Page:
I promised my friend Pat to send her more info about Crocus planting and propagating.
This is what I found on the Internet:
These small plants grow just 5 to 7 centimeters tall, but they are very prolific, easy to grow and make good house plants, easily to force them into blooming too. Crocuses sprout from corms, bulb-like stems. Not only are crocuses good flowers in the garden, they make good houseplants. You can easily force them to bloom indoors.
The word "Crocus" is Latin for Saffron. It should not surprise you that Saffron comes from the stigma of the Saffron Crocus. But, it takes thousands of flowers to get an ounce of Saffron.
Crocus grow well in many types of soil, adequate drainage provided. However, add some extra peat to the soil mix at first. Place crocuses in a container with their tips slightly sticking up from the soil.Water the bulbs thoroughly, then place the pot in a dark and cool (between 5 and 10 degrees Celsius) place for several months, as these bulbs generally require a 12-15 week cold period. Once the bulbs begin to sprout, move the pot to a brighter location and provide warmer indoor temperatures, at least 20 or 22 degrees C. and keep the soil damp, but do not overwater. Crocuses need plenty of sun to create those spectacular blooms. Once blooming has ceased, the crocus leaves should be left alone to dry naturally.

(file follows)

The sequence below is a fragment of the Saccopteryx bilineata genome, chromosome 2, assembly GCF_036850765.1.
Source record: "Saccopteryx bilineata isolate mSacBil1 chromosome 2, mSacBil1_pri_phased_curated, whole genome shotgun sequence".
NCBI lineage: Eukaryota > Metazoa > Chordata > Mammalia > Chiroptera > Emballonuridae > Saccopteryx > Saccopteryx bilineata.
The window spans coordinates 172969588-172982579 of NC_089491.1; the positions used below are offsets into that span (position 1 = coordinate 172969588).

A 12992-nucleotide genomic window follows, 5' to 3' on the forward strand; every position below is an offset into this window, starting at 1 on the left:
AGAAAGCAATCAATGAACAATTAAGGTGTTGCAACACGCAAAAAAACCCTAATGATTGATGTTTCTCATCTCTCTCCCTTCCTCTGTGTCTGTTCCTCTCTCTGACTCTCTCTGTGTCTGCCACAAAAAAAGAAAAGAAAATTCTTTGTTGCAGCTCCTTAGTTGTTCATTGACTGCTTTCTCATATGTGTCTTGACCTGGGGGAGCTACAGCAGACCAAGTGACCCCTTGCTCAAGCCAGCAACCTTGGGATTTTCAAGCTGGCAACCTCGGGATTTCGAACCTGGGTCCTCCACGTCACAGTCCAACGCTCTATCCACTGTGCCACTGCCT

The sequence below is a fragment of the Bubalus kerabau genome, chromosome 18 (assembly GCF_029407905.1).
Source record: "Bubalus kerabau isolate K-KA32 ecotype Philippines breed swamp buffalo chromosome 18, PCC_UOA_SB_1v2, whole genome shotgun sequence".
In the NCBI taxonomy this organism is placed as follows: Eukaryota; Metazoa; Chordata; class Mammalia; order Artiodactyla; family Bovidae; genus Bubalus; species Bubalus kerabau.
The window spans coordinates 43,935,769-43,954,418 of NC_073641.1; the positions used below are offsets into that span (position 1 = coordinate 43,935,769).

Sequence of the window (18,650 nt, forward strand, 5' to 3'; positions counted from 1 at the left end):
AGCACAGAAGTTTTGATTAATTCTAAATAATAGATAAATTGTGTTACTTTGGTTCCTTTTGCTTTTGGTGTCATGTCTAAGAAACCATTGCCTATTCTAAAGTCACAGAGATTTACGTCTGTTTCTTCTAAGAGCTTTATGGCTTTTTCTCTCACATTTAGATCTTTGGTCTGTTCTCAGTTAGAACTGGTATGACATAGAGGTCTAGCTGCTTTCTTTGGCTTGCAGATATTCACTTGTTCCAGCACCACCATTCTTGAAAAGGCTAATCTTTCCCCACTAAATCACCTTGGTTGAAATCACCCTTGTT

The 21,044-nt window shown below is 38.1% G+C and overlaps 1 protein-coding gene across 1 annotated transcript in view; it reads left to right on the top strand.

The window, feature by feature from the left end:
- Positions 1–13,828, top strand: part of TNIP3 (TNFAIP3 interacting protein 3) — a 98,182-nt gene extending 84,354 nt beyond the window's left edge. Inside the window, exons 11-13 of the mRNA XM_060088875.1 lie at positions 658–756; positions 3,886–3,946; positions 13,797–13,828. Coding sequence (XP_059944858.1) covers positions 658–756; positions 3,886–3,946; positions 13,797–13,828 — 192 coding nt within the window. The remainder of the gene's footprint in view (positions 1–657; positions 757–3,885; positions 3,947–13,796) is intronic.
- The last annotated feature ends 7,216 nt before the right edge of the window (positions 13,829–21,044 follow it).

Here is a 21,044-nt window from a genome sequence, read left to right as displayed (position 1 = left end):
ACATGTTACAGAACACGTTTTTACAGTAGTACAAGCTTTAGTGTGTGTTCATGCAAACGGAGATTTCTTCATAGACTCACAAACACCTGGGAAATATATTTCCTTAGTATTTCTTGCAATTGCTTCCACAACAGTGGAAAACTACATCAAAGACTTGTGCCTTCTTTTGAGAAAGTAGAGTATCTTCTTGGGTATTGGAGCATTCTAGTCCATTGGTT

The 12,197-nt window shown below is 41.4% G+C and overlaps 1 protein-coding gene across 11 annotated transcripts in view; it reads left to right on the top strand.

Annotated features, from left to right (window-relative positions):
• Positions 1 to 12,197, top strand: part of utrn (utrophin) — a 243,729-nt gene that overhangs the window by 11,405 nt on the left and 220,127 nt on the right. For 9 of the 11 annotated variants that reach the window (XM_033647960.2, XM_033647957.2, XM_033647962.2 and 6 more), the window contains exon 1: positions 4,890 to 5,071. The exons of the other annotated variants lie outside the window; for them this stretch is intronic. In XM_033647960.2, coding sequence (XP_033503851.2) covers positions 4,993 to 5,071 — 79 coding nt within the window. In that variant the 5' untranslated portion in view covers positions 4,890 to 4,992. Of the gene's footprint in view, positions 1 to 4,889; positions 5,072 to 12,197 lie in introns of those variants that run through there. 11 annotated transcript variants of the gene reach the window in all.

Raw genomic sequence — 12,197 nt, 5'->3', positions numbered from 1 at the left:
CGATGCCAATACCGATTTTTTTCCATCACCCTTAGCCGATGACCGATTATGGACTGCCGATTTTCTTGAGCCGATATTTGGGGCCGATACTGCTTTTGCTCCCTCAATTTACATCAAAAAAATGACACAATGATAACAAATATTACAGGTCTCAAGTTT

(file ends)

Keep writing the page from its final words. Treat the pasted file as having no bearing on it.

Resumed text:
Propagation by division and planting tips
After three to four years, clumps can be dug up in the autumn and the bulbs divided and replanted. First work the soil, adding compost to provide a rich bed for growth. Mix into the soil a generous portion compost as fertilizer. These small corms can be planted using a trowel, a bulb planter, or just pushing them into soft soil to the proper depth of about 8 cm from the top of the corm. Add a thin layer of mulch on top if desired. Good light to partial shade and well-drained soil are essential. Select a spot where you can see them from a window of your house. You don't want to miss the first show of the year! Water Crocus corm thoroughly to prevent air pockets.Lift corms every three to four years, late summer to fall, divide and replant. Allow the corm to dry in a warm environment for 48 hours to seal any exposed surfaces before planting. Don't display a large number of them close together, as they will rapidly multiply.
Squirrels love them
I am asking myself often, where would I have gone 20 years ago for all these horticultural information ... Maybe to the library, or magazines, or asked neighbours, friends or family for their tips and tricks. Now with the Internet, you have all the knowledge in seconds on your screen.